Mackenzie pipeline review calls for responsible Northern development

Yellowknife – The Joint Review Panel (JRP) for the Mackenzie Gas Project reiterated its position that all 176 of its recommendations are needed for the Mackenzie Gas Project to make a positive contribution to the North, should the National Energy Board (NEB) approve it.

The JRP issued its statement in response to the NEB’s proposed modifications to the recommendations report the Joint Review Panel released in December 2009. The NEB failed to address approximately two-thirds of the recommendations, including those directed at governments. The NEB said some of the recommendations, such as the completion and approval of regional land use plans, fall outside its jurisdiction or outside the scope of the Mackenzie applications.

The JRP report emphasized that its recommendations were designed as a package and are mutually supportive. Without the implementation of every recommendation, it said, the project’s impact on the environment would likely be significant and adverse.

The Pembina Institute today issued Defending the North, a fact sheet to help support the outcomes of the JRP review process that Northerners helped create.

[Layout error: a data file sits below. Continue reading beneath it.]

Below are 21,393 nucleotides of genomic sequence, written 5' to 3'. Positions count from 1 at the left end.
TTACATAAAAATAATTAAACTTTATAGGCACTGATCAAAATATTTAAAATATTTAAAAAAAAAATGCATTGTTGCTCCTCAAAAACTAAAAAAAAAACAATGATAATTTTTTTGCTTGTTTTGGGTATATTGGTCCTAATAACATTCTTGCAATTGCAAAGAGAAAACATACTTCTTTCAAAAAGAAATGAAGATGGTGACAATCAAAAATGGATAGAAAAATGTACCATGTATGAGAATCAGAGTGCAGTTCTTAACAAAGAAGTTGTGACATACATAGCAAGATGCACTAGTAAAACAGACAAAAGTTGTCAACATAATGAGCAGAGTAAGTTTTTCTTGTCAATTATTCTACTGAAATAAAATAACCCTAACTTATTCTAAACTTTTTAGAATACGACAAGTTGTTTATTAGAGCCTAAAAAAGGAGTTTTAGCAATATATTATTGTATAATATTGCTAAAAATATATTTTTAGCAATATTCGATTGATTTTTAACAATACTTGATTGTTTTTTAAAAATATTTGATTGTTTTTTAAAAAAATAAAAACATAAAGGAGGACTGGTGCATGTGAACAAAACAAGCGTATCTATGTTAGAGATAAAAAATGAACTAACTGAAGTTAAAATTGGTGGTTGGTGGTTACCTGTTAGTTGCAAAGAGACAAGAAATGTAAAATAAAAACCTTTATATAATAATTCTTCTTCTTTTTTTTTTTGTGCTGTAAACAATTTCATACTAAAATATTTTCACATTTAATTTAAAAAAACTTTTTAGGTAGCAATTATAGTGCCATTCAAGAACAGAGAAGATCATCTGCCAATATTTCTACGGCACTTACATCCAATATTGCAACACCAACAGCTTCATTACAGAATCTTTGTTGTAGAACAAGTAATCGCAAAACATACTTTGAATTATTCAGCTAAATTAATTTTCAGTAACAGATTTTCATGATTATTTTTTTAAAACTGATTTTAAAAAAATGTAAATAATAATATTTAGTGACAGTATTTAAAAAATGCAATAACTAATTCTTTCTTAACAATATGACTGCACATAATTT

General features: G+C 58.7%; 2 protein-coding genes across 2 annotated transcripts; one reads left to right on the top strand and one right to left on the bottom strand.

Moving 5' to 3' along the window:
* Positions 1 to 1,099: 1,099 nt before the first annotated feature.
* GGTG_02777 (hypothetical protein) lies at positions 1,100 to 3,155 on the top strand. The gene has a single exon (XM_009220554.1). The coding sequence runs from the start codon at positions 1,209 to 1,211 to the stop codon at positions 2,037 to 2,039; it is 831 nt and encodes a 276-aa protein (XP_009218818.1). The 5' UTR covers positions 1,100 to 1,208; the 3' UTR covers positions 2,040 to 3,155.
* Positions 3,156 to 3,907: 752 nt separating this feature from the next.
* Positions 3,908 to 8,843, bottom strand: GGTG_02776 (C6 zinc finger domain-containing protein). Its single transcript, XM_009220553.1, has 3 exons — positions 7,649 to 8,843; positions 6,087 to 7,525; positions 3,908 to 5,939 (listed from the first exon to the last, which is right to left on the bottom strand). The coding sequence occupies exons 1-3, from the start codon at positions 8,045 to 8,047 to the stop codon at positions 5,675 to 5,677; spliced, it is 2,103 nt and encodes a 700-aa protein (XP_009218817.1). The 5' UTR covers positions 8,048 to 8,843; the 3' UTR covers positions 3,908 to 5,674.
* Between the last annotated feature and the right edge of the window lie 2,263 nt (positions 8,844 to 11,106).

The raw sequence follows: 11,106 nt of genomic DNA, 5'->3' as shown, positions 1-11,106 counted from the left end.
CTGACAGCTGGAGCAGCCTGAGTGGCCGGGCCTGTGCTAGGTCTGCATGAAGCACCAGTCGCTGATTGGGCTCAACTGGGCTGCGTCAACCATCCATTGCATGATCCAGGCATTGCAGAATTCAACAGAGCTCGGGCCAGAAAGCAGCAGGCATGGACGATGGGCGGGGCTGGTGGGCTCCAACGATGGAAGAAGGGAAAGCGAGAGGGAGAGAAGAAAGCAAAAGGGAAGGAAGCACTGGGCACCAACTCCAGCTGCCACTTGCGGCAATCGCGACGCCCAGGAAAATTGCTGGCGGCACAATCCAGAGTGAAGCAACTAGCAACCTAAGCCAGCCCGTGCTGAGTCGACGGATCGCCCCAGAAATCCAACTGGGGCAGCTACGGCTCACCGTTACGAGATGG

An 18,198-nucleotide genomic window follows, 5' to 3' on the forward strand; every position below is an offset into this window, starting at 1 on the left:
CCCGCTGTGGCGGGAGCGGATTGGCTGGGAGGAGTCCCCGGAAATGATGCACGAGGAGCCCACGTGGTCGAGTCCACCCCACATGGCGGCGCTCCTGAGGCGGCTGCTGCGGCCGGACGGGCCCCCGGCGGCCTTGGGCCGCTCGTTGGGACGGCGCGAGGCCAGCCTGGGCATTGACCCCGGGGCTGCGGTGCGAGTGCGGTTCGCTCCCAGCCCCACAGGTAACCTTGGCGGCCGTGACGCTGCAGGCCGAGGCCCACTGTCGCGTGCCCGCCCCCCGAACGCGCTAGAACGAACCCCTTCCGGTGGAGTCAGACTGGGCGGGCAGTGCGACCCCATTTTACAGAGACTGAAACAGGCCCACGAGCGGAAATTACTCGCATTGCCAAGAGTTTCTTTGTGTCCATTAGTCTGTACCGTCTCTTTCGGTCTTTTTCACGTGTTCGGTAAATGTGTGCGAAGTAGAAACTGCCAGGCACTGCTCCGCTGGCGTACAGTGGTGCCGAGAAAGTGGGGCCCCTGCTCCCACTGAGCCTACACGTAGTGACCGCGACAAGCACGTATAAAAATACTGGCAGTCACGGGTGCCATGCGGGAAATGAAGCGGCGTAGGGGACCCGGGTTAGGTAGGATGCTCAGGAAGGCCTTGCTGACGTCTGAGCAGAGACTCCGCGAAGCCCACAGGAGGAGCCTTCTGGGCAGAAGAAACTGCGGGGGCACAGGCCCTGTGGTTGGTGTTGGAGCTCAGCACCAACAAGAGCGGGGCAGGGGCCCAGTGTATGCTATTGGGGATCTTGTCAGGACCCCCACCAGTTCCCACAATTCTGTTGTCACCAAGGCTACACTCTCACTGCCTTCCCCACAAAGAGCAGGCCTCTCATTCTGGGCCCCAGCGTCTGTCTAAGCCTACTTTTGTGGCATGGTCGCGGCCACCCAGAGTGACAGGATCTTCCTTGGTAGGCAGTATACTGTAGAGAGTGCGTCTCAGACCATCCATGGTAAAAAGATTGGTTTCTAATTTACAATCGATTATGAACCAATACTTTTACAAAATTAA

“Even if they are not requested to do so by the National Energy Board, governments can choose to follow the recommendations made by the Joint Review Panel,” says Jennifer Grant, Director of the Pembina Institute’s Arctic Program. “The recommendations were carefully crafted in the best interest of Aboriginal groups and Northerners.”

According to the JRP, government preparedness was the underlying concern of many Aboriginal groups and Northerners who participated in the process. It says the recommendations were written to reflect the social, economic and environmental values of northern citizens.

The NEB will begin hearings into the project on April 12 and is expected to give its final decision on whether the project should go ahead in September. The opportunity still exists for the NEB to incorporate these recommendations as a road map for a project that will bring benefits to Aboriginal groups and Northerners for the long term. In addition, federal and territorial governments can commit to implement recommendations over which they have jurisdiction.

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